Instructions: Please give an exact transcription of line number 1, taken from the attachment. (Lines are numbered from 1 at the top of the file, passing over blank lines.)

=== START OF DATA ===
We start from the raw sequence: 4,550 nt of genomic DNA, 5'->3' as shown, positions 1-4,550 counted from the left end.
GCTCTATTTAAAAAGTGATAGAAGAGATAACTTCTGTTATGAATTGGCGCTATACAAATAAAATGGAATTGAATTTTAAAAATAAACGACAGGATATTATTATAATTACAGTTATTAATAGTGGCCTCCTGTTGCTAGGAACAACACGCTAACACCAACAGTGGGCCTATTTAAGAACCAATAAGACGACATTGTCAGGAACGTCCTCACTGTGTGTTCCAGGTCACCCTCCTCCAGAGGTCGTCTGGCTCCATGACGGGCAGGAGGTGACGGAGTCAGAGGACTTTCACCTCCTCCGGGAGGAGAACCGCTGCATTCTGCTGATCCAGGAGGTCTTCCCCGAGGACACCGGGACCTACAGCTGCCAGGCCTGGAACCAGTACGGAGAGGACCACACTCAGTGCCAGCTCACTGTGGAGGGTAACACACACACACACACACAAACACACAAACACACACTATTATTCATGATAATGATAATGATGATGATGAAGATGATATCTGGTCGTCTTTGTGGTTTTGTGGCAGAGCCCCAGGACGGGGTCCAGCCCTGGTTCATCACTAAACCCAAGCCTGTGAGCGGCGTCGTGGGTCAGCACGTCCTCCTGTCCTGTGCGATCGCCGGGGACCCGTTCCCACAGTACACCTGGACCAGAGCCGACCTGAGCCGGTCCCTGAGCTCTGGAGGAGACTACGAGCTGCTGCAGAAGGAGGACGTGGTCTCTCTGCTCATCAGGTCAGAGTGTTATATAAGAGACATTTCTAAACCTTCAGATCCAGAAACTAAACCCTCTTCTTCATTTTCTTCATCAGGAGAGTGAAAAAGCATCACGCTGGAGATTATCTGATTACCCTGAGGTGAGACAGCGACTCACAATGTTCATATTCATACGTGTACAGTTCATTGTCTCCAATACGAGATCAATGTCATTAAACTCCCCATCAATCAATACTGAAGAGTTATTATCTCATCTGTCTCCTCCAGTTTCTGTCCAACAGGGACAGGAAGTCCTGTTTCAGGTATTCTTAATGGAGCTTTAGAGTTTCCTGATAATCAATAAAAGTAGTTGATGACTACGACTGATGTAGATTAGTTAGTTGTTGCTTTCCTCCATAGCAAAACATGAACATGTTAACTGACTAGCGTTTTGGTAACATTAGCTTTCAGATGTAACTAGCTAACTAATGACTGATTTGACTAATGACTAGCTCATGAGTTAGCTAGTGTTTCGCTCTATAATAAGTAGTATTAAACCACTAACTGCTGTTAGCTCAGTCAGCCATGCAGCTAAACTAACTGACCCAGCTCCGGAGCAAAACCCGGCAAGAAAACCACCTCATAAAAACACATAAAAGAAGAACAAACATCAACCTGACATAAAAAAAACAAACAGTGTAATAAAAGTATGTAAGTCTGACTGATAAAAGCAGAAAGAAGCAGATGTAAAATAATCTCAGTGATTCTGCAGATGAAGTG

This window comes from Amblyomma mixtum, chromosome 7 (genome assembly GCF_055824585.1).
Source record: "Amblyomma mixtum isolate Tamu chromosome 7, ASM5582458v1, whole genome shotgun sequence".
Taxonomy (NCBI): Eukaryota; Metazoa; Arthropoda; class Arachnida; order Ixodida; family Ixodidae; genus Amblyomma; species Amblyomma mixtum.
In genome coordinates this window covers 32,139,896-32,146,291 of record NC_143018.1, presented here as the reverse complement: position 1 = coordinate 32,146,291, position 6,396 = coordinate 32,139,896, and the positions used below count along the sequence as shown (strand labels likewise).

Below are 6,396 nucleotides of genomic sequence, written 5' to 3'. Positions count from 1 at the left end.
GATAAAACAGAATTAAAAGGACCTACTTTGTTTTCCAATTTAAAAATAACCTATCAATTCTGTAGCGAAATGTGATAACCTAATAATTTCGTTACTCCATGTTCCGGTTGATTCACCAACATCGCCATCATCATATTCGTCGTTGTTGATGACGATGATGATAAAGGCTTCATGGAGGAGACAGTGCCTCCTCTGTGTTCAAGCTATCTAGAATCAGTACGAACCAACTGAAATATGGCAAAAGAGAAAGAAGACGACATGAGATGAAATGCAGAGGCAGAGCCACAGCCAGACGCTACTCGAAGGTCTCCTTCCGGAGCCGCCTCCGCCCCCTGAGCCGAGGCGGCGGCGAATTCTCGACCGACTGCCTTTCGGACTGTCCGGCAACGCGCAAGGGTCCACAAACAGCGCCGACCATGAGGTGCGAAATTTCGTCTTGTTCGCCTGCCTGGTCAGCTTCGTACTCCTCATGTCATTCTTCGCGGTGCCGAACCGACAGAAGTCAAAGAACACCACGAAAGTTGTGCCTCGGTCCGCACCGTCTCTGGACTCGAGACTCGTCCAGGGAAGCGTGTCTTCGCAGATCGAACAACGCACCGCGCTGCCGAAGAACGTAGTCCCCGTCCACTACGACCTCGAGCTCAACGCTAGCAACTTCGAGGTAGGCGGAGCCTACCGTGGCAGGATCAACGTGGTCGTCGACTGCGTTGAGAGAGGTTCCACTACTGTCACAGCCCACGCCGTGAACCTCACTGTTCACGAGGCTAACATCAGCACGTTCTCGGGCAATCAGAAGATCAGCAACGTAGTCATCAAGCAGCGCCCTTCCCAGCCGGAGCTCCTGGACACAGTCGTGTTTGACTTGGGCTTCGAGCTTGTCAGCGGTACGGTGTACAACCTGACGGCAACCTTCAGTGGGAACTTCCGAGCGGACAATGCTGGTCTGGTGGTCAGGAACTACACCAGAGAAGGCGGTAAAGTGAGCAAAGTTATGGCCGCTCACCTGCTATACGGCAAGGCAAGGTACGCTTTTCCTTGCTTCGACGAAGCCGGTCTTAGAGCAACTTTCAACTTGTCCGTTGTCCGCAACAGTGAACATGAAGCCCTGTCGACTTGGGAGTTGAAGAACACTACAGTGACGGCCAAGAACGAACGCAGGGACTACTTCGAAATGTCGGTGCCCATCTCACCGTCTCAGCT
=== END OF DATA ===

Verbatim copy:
We start from the raw sequence: 4,550 nt of genomic DNA, 5'->3' as shown, positions 1-4,550 counted from the left end.